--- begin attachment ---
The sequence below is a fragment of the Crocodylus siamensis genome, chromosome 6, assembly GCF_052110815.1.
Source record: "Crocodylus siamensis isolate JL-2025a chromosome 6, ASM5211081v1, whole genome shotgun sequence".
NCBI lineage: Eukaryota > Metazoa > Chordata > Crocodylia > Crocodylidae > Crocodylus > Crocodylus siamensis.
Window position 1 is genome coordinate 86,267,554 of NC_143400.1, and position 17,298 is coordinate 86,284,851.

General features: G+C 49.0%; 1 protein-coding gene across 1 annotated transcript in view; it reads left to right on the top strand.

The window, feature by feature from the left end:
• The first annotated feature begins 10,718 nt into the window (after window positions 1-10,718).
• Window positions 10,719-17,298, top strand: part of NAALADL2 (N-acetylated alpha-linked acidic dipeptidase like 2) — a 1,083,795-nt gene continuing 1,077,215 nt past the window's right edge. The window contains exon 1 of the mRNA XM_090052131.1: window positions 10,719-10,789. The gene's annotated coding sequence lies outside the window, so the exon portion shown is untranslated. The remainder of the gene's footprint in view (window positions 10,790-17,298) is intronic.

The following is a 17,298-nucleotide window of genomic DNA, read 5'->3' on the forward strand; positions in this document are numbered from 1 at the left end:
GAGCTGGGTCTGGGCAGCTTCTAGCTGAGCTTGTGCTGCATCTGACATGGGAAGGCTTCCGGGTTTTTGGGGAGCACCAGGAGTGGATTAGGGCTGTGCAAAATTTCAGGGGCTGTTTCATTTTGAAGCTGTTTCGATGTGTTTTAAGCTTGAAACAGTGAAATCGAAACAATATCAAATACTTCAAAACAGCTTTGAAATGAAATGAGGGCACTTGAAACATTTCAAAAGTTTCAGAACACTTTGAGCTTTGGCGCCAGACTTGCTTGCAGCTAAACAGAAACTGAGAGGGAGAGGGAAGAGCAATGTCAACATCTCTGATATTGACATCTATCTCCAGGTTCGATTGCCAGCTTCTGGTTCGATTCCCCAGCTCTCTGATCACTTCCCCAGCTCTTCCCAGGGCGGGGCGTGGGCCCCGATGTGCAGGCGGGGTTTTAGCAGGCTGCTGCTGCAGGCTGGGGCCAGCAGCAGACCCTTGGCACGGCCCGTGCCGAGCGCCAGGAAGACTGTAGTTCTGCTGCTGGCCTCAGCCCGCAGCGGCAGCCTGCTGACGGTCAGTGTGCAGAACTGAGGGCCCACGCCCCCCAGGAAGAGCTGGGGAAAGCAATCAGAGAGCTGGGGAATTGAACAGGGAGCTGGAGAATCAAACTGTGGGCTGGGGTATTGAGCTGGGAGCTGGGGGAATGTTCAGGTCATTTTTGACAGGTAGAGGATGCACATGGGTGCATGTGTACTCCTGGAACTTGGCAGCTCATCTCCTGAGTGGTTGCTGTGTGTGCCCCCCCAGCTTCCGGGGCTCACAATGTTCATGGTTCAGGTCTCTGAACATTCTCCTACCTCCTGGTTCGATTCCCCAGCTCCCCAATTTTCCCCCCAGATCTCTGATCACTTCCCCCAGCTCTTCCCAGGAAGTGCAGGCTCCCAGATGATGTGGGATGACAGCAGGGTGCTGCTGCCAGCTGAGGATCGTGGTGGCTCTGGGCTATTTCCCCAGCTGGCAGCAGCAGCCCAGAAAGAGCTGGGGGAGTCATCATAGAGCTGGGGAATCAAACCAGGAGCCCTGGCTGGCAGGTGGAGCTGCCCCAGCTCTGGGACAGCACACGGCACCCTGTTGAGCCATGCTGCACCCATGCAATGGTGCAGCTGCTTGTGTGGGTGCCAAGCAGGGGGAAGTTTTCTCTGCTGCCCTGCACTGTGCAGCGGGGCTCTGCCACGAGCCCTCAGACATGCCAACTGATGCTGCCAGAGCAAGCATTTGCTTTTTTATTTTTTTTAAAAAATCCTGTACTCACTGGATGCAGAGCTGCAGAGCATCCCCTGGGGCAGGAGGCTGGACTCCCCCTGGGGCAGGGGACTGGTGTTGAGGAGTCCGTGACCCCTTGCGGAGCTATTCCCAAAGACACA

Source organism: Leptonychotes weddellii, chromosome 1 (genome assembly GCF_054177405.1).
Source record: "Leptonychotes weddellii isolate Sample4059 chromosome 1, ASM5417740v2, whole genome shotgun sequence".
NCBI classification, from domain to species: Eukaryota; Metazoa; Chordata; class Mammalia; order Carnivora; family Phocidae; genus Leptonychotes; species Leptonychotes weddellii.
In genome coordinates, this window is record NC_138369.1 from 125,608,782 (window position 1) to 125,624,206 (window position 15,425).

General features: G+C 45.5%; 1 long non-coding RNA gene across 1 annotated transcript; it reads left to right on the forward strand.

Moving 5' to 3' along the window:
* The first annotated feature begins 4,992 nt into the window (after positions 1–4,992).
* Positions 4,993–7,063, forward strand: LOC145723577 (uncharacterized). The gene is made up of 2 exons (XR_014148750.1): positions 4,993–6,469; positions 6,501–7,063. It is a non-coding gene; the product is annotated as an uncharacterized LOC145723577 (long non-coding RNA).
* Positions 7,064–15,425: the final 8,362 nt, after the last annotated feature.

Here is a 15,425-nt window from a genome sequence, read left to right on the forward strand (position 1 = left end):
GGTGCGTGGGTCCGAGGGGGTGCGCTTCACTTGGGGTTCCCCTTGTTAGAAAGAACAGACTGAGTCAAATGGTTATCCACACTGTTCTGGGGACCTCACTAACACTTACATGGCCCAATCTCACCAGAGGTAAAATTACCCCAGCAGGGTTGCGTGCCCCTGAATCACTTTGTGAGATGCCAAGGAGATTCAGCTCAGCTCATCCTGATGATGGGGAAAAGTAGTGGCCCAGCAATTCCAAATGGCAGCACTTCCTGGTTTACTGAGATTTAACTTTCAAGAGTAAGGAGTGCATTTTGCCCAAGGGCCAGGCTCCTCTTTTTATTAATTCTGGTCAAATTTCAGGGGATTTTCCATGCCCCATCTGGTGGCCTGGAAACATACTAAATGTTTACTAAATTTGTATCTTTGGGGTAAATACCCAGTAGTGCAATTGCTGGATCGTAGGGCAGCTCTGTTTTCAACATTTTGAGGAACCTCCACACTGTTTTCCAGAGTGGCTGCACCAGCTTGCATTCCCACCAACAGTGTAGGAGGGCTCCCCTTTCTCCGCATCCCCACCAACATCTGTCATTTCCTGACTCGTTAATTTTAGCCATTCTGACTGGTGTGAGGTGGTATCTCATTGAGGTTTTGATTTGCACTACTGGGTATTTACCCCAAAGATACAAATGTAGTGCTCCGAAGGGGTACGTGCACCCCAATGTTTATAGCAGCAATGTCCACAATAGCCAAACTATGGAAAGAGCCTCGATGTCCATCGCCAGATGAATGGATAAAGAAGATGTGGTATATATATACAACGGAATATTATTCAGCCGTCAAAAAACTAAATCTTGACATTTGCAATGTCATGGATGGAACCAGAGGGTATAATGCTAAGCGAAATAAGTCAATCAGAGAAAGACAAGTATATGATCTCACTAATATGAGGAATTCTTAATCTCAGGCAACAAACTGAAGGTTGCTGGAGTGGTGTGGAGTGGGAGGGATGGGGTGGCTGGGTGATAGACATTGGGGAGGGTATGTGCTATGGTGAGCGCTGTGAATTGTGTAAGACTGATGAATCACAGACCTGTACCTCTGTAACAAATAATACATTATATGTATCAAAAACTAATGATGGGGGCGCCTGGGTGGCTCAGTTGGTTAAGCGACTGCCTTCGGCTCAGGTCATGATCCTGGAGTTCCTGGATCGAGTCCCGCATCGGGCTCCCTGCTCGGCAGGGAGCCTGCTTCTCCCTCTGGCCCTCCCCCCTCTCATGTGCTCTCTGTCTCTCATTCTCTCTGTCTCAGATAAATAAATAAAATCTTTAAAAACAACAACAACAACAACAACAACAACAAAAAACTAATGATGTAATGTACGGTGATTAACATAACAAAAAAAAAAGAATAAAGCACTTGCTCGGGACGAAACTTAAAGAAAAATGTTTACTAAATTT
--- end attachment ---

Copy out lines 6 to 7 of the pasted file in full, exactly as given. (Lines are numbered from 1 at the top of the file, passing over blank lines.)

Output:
The window, feature by feature from the left end:
• The first annotated feature begins 10,718 nt into the window (after window positions 1-10,718).